Editor’s note: Please welcome the newest addition to American Blues Scene online: “This Week in Blues Past”! You asked for a weekly summary of our daily blues history on Facebook and we listened! Come visit each Monday, where we will be listing the top ten events in blues history in chronological order.
This Week in Blues Past has some big landmarks, with birthdays of powerful blues stars, a big bootleg recording, the passing of influential blues figures, erection of blues trail markers and more! This is the top ten things that happened this week in the blues…
1. The Doors
August 18th, 1966: Blues influenced Southern California band, The Doors, was signed to Elektra Records. Six days later recording began for their eponymous debut album which included not only the hit songs, “Break On Through (To The Other Side)” and “Light My Fire”, but also a cover of the Willie Dixon song, “Back Door Man” which was made famous by Howlin’ Wolf.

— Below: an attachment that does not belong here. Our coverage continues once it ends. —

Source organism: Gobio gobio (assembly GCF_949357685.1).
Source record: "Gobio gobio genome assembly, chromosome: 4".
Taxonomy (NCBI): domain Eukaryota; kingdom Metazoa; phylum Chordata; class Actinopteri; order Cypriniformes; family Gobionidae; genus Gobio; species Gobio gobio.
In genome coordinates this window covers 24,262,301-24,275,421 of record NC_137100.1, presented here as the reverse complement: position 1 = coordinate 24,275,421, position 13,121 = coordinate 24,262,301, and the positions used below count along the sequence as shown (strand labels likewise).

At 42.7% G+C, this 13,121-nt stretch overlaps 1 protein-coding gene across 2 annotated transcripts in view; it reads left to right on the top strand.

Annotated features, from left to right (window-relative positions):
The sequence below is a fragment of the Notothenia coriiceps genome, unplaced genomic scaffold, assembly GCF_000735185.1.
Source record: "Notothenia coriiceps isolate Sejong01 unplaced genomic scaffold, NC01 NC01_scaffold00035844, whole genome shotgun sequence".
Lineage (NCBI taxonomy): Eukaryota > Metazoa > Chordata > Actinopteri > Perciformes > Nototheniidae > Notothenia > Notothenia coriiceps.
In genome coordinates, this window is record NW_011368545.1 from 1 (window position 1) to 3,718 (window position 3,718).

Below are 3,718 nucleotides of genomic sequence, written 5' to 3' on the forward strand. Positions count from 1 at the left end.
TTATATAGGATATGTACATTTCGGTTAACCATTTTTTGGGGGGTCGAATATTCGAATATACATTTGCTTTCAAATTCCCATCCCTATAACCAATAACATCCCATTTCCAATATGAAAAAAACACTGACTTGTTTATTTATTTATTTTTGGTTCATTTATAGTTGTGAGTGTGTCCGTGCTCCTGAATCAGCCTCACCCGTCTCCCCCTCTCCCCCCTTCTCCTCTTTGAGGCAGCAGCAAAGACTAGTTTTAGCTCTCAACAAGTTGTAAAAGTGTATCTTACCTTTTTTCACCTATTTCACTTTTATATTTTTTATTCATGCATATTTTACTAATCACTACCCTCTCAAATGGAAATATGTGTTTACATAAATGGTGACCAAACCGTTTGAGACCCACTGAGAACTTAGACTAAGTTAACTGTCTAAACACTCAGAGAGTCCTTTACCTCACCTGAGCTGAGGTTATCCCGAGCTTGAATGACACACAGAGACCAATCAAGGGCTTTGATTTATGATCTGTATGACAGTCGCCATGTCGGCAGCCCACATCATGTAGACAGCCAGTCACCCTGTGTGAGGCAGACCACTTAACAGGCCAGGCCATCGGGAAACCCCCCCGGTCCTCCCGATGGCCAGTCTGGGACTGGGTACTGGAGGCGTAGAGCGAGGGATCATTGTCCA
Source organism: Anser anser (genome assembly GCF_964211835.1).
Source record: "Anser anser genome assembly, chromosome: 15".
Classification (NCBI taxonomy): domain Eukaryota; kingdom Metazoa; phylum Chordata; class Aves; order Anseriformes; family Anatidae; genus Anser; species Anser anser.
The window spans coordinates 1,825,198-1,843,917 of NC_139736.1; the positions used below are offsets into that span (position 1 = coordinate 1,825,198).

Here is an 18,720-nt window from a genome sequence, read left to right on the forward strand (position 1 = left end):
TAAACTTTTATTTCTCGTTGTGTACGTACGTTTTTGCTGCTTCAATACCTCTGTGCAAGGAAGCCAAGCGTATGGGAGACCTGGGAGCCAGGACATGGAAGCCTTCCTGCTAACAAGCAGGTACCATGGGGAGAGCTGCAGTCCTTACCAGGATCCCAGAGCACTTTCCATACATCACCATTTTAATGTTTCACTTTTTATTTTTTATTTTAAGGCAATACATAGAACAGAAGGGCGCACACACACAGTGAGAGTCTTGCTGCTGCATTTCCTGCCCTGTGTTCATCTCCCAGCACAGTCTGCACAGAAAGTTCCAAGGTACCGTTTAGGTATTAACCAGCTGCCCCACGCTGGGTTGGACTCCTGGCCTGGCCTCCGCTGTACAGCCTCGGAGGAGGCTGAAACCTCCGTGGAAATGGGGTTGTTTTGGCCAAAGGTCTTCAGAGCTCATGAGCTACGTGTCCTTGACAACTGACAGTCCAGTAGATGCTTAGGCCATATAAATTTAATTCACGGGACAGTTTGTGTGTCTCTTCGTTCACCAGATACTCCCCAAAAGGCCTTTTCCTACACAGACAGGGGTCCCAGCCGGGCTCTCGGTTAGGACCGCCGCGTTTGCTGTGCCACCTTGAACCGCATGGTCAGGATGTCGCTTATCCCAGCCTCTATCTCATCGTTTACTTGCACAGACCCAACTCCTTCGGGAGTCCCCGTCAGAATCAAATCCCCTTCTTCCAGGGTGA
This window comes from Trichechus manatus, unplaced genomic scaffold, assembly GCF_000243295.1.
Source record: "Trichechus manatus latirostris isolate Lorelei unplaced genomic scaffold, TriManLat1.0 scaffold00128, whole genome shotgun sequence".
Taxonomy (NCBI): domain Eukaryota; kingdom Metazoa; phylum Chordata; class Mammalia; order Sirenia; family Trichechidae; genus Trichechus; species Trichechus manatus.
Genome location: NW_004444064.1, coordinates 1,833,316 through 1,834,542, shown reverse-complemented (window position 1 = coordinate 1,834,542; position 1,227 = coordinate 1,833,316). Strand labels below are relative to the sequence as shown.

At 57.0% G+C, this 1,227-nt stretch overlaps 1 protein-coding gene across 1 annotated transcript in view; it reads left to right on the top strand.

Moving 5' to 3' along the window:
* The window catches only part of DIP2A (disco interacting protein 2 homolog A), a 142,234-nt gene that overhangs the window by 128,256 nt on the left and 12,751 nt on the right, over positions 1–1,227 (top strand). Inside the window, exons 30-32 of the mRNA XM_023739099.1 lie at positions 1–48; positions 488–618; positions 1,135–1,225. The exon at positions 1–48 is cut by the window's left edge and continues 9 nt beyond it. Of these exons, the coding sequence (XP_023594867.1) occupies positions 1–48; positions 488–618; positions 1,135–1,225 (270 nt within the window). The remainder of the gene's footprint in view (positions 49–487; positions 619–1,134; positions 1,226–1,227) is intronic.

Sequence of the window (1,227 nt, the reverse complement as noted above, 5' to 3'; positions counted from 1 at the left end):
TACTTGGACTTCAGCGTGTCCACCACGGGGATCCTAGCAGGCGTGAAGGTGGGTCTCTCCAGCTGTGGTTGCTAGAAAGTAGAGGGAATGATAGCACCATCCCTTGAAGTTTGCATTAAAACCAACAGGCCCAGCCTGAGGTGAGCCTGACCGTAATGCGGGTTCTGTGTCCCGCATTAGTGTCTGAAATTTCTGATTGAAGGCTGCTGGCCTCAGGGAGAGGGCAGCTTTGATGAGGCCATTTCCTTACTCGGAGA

2. Ginger Baker
August 19th, 1939: Drummer, Peter Edward “Ginger” Baker was born in Lewisham, South London, England. A Jazz drummer at heart, Baker is best known for his work with the Blues/Rock groups Blues Incorporated, Cream and Blind Faith. In his mid-seventies, he recently signed with record label Motéma Music to release a new Jazz album and is touring with the Ginger Baker Jazz Confusion.
3. Blind Willie McTell
August 19th, 1959: Piedmont Blues singer/songwriter/guitarist, who is famous for playing, exclusively a twelve-string guitar, Blind Willie McTell died of a stroke in Milledgeville, Georgia at the age of 61. Born William Samuel McTier in Thomson, Georgia, McTell, in 1928, wrote and recorded the song, “Statesboro Blues” which went on to become a hit for Taj Mahal and an early signature song for The Allman Brothers. Others who were influenced by McTell include Bob Dylan, Alvin Youngblood Hart, Ry Cooder and Jack White. McTell was inducted into the Blues Hall of Fame in 1981 and the Georgia Music Hall of Fame in 1990.
4. Stevie Ray Vaughan